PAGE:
Earl "The Pearl" Monroe, one of my five all-time favorite basketball players (Bob McAdoo, Jack Marin, Brandon Rush and Dwyane Wade), told me he once was on the verge of leaving the NBA in favor of the renegade ABA.
Monroe said what stopped him was something he witnessed in the locker room of the team wooing him. After the game, the players showered, dressed and reached above their lockers for loaded pistols they took home with them. Apparently, loaded handguns frightened one of the all-time great NBA players. They frighten me, too. Are we alone?
You know what else frightens me? The lack of shock and horror expressed over the recent arrest of Texas cornerback Tarell Brown on misdemeanor drug and weapons charges. Brown was with a teammate and former teammate. All three players were charged with possession of less than two ounces of marijuana after their weaving car was pulled over by cops. The marijuana news was not what horrified me, and I wasn't surprised when the attorney of Brown said he passed a drug test. The result of reserve linebacker Tyrell Gatewood's test was not released.
The circumstances didn't paint these guys as experienced college pot smokers. If they were, they more likely would be doing it in a dorm room with towels stuffed into the crack at the bottom of the door to keep the powerful scent from escaping into the hallway. They would have air freshener at the ready and would be spraying it wildly after the first knock on the door. By the time the second impatient knock sounded, they already would have stashed the rest of the goods into a pair of folded socks, which then would be placed at the back and bottom of the drawer. On their way to finally answering the door, they would stop to admire the goldfish, get lost in thought, reawaken at the next rapping on the door and magically remember why they were on the way to the door in the first place.
Anyway, it's not the lack of outrage over the marijuana that floors me. It's the firearm. When cops approached the car, Brown reportedly was asleep with his hand on a loaded handgun that was in his lap. What good possibly could come from that? The attorney for Brown and Gatewood said that the cops used a weapon on the two players.
"Tarell and Tyrell were both Tasered twice in the chest," attorney Jamie Balagia told the Dallas Morning News. "There were no charges of resisting arrest filed. So what was this? A situation where you have a couple of black males, so they get Tasered? If there's a videotape of this arrest, we want it made public. I was a police officer for 13 years, 12 of them in Austin, and I can tell you the next step up from a Taser is a bullet to the chest. So I want to know what prompted these officers to use something that is one step away from killing these young men."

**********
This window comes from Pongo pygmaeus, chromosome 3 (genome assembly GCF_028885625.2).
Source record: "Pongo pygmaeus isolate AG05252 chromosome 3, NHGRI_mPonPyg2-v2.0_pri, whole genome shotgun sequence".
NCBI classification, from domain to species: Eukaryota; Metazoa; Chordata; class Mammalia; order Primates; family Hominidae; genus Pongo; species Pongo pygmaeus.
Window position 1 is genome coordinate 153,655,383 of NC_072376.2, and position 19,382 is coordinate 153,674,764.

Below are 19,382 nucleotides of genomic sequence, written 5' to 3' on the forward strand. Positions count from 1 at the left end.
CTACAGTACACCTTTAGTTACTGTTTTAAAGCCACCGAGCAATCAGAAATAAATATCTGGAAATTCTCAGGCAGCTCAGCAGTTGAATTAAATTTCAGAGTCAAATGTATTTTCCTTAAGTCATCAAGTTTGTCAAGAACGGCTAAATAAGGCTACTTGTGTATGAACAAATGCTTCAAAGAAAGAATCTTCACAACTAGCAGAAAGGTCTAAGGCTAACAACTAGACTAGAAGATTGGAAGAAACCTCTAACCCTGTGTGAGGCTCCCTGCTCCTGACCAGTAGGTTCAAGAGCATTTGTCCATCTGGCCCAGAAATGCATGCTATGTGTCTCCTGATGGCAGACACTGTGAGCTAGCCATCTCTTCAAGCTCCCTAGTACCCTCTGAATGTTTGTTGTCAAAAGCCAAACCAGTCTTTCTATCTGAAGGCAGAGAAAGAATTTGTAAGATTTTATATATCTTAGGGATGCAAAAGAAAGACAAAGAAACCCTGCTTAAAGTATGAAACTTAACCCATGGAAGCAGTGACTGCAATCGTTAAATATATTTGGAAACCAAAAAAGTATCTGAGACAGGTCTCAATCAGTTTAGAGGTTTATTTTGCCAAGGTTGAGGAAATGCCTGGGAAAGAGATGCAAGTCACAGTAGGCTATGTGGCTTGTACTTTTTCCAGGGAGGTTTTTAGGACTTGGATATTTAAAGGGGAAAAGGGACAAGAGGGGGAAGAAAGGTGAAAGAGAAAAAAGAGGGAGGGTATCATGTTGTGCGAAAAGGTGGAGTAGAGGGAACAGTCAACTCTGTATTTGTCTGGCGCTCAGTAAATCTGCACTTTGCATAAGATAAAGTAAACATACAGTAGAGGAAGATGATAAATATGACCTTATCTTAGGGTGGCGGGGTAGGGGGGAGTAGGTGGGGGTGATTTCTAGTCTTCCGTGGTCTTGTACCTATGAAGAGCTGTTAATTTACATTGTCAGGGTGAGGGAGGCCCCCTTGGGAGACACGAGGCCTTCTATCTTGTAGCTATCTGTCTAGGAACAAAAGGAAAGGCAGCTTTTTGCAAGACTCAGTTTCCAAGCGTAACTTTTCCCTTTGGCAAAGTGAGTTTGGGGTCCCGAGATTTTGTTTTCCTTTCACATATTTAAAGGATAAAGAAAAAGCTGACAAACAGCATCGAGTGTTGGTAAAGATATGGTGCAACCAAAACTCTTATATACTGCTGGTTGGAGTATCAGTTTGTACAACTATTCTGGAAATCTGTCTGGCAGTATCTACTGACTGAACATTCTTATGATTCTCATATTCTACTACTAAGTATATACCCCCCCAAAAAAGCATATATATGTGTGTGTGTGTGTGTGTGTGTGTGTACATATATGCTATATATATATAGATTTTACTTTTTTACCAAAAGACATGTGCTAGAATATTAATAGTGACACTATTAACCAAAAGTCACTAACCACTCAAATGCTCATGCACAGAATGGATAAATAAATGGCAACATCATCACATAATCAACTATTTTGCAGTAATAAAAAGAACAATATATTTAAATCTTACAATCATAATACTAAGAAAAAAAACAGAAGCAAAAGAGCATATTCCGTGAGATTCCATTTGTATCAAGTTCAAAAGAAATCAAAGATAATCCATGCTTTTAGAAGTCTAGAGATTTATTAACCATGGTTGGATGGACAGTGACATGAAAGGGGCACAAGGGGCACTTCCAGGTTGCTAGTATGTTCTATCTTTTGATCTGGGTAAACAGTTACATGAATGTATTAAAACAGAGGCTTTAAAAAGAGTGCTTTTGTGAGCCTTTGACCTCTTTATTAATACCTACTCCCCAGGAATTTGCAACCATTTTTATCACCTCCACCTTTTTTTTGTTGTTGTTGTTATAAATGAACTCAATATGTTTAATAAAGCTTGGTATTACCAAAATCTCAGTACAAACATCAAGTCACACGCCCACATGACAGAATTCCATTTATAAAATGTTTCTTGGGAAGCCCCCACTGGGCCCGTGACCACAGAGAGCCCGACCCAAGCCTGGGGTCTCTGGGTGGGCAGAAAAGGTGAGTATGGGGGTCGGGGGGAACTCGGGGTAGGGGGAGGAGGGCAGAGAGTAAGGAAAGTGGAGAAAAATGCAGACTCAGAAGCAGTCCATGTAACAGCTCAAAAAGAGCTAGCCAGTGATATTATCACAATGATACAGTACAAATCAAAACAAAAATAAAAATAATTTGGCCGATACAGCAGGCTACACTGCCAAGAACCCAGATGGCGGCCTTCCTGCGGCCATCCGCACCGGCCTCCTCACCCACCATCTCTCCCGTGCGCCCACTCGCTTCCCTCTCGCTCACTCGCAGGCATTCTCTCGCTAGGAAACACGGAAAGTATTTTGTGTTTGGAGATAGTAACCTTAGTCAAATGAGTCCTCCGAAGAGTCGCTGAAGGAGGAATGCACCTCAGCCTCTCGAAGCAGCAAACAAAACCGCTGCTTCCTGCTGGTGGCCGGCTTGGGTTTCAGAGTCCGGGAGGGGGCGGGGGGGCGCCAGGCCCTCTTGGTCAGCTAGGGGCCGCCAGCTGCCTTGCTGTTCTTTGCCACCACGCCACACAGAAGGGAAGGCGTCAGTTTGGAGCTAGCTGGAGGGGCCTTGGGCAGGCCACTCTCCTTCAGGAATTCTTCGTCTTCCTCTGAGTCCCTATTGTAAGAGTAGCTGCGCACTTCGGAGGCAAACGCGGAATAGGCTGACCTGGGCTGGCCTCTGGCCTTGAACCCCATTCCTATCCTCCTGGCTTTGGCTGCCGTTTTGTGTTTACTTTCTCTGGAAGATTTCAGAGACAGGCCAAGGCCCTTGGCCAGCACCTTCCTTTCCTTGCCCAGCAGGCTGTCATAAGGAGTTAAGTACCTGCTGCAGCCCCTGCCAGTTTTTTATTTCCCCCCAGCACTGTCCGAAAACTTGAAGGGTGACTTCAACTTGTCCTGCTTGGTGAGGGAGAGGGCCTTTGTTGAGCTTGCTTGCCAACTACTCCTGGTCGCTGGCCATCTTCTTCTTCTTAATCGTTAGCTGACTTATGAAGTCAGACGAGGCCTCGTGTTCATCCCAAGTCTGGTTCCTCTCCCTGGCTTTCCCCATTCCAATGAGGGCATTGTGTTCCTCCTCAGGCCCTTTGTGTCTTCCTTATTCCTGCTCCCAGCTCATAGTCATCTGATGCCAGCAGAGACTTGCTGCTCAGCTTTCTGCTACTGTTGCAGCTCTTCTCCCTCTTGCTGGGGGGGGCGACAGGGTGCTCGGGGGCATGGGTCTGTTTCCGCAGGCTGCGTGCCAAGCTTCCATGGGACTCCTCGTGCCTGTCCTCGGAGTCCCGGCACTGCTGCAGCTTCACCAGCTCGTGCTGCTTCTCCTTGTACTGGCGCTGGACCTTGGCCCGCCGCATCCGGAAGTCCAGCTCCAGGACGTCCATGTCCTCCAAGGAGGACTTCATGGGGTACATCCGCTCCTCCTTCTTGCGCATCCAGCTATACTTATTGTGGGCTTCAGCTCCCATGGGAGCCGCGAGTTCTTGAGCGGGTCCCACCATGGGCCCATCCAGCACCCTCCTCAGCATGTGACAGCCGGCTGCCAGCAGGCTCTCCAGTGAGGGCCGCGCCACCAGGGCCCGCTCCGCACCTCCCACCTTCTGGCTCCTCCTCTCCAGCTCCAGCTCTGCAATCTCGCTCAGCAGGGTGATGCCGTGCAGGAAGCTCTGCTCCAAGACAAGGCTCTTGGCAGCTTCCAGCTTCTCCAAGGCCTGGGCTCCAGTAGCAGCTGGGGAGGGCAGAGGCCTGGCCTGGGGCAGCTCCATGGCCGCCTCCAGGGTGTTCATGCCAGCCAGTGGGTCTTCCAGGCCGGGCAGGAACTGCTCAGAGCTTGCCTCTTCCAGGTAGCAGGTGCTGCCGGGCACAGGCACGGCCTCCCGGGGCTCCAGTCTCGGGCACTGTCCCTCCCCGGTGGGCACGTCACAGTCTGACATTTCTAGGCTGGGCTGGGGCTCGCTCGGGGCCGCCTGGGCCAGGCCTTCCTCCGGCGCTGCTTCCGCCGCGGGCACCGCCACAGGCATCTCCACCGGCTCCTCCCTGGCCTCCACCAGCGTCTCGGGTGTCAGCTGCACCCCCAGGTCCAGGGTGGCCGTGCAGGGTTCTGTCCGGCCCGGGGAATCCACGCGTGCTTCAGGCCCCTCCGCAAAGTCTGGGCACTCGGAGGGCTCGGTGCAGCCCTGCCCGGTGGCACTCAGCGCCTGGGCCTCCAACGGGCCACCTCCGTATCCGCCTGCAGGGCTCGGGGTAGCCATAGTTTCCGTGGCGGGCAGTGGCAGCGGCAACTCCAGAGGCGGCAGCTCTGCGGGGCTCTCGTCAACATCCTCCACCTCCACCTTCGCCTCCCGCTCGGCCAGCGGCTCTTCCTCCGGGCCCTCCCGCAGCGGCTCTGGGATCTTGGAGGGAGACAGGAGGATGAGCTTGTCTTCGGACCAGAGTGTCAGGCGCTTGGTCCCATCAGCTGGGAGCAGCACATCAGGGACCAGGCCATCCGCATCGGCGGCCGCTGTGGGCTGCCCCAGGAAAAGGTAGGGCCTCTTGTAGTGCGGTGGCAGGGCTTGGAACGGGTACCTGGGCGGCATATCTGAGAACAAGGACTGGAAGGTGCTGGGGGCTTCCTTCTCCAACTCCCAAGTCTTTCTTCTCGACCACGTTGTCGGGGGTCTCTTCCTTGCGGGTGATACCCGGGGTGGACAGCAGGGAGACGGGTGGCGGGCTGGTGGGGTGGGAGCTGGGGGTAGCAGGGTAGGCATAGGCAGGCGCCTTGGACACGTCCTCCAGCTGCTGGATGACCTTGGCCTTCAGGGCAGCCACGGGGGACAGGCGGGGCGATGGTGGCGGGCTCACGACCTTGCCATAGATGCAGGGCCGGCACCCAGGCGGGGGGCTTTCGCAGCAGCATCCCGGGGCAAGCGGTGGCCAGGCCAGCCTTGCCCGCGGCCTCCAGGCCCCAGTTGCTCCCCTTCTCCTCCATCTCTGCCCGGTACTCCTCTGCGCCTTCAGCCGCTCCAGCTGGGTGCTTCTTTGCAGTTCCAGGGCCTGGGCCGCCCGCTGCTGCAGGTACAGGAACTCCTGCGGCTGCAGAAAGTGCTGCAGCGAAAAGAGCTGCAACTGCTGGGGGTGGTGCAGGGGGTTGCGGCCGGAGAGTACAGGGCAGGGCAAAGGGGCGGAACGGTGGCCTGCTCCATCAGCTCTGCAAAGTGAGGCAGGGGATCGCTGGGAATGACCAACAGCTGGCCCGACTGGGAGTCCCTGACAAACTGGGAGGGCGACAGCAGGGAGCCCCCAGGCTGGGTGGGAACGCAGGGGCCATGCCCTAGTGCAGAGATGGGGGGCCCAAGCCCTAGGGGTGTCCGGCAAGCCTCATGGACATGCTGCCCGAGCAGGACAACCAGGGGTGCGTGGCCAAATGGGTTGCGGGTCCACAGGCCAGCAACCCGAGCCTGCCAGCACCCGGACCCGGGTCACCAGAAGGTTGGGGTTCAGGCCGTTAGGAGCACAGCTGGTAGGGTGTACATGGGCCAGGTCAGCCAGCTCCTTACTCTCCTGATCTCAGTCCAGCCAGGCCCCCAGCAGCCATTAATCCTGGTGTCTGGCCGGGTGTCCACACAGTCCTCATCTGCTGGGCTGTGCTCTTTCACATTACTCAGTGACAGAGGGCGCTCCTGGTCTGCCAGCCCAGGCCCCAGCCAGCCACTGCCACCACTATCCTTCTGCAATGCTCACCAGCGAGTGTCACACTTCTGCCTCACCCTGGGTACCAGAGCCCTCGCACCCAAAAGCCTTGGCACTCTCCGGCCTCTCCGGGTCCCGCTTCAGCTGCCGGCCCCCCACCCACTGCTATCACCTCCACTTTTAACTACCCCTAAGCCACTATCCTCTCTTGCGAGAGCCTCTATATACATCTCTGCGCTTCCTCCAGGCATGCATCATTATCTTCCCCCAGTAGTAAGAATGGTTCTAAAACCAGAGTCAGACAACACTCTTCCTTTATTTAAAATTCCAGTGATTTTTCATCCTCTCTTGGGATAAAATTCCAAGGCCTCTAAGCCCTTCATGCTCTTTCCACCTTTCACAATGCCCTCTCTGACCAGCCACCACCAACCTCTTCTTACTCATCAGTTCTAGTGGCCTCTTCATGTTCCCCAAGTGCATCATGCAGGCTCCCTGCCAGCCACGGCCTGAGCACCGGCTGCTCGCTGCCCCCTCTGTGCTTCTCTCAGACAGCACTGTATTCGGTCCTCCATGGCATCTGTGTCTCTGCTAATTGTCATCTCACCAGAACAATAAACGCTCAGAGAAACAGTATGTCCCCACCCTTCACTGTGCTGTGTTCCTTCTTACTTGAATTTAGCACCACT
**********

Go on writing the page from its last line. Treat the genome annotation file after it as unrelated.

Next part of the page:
It seems a curious reaction. It seems the presence of a gun would be more motivation for using a Taser than the race of the people in a car in which one occupant visibly was armed. According to Balagia, the car and gun were registered to Gatewood. Balagia also said the weed belonged to Aaron Harris, the former player.
Texas coach Mack Brown suspended Brown and Gatewood, a move that Balagia said was motivation for him to go public with the Taser information.
It's a darn good thing Mack Brown suspended the players, or who knows how many people would think it's OK to drive around in a car with a loaded gun.
Curious to find out whether there is anything in KU's student-athlete handbook relating to firearms, I placed a call to KU associate athletics director Jim Marchiony. Although there isn't anything that specifically spells it out, Marchiony said, the handbook does state that all athletes are "expected to abide by all university policies."
That policy, in part, states: "The university prohibits students, employees and visitors from possessing, carrying or using weapons on property owned by or under the control of the university. Violations of this policy may result in disciplinary action, up to and including dismissal of employees or expulsion of students."
The university can't control what the students do off campus, but coaches, who have the authority to impose curfews, certainly can institute a policy that prohibits athletes from possessing guns anywhere, any time, regardless of whether they aren't breaking any laws. Period. Let's hope every coach in America, save the archery instructors, uses the UT football players' mess as motivation and implements such a policy, if it doesn't already exist.